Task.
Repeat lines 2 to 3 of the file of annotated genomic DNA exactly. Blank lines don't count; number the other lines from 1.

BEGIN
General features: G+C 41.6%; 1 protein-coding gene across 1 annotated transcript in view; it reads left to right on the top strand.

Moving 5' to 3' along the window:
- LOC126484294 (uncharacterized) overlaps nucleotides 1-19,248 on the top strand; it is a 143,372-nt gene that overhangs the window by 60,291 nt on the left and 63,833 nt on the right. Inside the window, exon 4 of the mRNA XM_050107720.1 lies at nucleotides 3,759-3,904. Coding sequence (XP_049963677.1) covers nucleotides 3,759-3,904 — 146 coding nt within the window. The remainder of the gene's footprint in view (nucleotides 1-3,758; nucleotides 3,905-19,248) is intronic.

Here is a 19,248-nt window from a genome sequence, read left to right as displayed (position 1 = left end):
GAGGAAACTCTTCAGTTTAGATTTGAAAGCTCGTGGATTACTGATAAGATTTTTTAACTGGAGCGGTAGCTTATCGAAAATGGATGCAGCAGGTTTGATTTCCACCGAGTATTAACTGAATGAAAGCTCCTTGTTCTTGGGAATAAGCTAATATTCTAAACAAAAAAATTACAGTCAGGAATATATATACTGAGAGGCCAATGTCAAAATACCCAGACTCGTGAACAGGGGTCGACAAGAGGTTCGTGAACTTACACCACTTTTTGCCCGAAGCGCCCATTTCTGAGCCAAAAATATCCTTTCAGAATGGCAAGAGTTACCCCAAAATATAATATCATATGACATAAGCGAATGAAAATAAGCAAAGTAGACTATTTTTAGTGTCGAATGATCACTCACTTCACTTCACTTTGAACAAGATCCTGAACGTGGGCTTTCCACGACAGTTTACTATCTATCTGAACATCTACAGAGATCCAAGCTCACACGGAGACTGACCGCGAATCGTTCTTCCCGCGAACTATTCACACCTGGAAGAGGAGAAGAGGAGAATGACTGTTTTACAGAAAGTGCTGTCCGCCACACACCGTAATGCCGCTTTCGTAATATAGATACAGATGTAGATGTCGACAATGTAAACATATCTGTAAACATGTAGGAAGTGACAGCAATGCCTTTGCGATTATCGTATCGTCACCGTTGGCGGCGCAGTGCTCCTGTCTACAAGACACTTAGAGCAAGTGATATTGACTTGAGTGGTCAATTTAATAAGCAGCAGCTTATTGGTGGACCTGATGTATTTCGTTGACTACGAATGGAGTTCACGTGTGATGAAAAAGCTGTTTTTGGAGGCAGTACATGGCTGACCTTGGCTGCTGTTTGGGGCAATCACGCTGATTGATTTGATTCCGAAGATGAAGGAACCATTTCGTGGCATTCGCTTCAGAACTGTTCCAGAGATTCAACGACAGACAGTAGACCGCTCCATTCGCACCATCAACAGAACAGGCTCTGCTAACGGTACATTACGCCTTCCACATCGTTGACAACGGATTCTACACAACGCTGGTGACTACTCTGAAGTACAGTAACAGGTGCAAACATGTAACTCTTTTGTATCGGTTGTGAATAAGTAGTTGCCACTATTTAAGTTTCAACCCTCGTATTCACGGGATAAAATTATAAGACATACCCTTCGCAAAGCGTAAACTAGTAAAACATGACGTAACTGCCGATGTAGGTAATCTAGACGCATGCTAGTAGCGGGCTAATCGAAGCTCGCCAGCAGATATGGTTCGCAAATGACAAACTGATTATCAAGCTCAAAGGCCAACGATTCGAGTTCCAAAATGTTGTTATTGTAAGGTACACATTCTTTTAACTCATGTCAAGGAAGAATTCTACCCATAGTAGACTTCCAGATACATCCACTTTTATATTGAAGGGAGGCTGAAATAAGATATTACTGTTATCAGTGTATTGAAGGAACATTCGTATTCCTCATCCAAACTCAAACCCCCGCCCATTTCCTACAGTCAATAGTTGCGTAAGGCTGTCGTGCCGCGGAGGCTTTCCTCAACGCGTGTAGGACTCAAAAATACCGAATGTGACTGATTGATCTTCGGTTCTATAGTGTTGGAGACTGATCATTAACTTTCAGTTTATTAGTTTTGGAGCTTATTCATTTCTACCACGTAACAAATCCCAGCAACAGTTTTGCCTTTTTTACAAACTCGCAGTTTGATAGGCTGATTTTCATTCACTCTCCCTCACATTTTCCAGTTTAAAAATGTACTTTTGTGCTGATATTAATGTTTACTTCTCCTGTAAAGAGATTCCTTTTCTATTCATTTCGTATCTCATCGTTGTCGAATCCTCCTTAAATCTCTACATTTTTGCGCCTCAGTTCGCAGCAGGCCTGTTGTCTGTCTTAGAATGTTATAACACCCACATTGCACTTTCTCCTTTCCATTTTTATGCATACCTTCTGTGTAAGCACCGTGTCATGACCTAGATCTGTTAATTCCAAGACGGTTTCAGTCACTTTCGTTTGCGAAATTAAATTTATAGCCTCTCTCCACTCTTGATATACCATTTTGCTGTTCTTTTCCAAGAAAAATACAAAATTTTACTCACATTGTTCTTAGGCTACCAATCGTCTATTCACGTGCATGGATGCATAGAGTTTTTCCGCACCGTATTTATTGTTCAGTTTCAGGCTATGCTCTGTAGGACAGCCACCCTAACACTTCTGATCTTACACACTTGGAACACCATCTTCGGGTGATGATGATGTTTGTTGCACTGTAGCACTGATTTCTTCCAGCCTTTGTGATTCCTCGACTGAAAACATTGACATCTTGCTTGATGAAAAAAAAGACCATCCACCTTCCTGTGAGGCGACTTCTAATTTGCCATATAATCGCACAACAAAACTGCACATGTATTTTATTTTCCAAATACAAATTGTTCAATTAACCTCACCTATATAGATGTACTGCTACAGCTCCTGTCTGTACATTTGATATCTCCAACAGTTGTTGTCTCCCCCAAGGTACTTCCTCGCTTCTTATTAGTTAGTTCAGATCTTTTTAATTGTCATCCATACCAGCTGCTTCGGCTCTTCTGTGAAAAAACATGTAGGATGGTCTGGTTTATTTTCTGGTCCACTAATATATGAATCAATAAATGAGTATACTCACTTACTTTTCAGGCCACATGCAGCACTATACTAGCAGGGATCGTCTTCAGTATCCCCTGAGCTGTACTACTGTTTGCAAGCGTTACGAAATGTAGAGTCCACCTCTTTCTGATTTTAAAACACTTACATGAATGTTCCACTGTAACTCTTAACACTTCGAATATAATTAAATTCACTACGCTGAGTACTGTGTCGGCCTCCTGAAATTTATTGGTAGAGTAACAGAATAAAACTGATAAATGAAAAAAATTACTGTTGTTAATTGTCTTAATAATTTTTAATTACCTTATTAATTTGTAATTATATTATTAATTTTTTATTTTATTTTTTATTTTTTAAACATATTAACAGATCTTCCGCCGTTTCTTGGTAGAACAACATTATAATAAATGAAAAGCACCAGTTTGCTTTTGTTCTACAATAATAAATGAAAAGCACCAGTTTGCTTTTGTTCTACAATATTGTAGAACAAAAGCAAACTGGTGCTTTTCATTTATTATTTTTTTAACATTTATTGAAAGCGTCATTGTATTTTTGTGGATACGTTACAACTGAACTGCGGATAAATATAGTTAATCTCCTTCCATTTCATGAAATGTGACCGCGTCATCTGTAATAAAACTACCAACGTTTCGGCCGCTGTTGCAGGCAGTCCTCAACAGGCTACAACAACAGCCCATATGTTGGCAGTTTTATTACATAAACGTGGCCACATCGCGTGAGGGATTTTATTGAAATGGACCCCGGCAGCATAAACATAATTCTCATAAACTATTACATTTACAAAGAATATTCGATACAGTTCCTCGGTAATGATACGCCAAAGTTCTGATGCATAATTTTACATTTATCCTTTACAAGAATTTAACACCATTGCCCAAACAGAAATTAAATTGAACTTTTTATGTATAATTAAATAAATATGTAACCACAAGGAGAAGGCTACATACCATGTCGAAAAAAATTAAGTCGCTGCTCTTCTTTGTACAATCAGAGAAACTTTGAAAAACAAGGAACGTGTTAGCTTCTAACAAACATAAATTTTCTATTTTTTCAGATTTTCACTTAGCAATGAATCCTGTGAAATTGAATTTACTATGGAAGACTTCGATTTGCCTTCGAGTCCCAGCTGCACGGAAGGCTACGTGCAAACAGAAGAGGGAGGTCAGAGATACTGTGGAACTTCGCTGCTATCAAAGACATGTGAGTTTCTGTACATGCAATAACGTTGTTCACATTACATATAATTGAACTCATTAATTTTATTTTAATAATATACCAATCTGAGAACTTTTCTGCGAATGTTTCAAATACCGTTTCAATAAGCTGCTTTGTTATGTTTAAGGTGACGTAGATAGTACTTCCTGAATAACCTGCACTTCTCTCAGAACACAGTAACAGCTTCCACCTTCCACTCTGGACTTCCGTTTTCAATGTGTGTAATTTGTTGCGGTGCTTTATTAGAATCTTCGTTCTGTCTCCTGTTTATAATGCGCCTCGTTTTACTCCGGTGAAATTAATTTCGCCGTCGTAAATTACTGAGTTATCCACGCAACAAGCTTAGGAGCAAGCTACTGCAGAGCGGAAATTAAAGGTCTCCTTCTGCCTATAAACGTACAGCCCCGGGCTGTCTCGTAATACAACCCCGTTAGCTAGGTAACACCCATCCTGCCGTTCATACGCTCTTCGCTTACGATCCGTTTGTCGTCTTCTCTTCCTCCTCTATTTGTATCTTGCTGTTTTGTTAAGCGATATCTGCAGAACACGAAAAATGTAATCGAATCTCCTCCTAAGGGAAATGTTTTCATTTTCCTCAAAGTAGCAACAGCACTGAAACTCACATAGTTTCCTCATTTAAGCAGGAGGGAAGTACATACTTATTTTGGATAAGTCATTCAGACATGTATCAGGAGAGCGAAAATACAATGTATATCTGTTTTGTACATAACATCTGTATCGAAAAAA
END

Moving 5' to 3' along the window:
- LOC126484294 (uncharacterized) overlaps nucleotides 1-19,248 on the top strand; it is a 143,372-nt gene that overhangs the window by 60,291 nt on the left and 63,833 nt on the right. Inside the window, exon 4 of the mRNA XM_050107720.1 lies at nucleotides 3,759-3,904. Coding sequence (XP_049963677.1) covers nucleotides 3,759-3,904 — 146 coding nt within the window. The remainder of the gene's footprint in view (nucleotides 1-3,758; nucleotides 3,905-19,248) is intronic.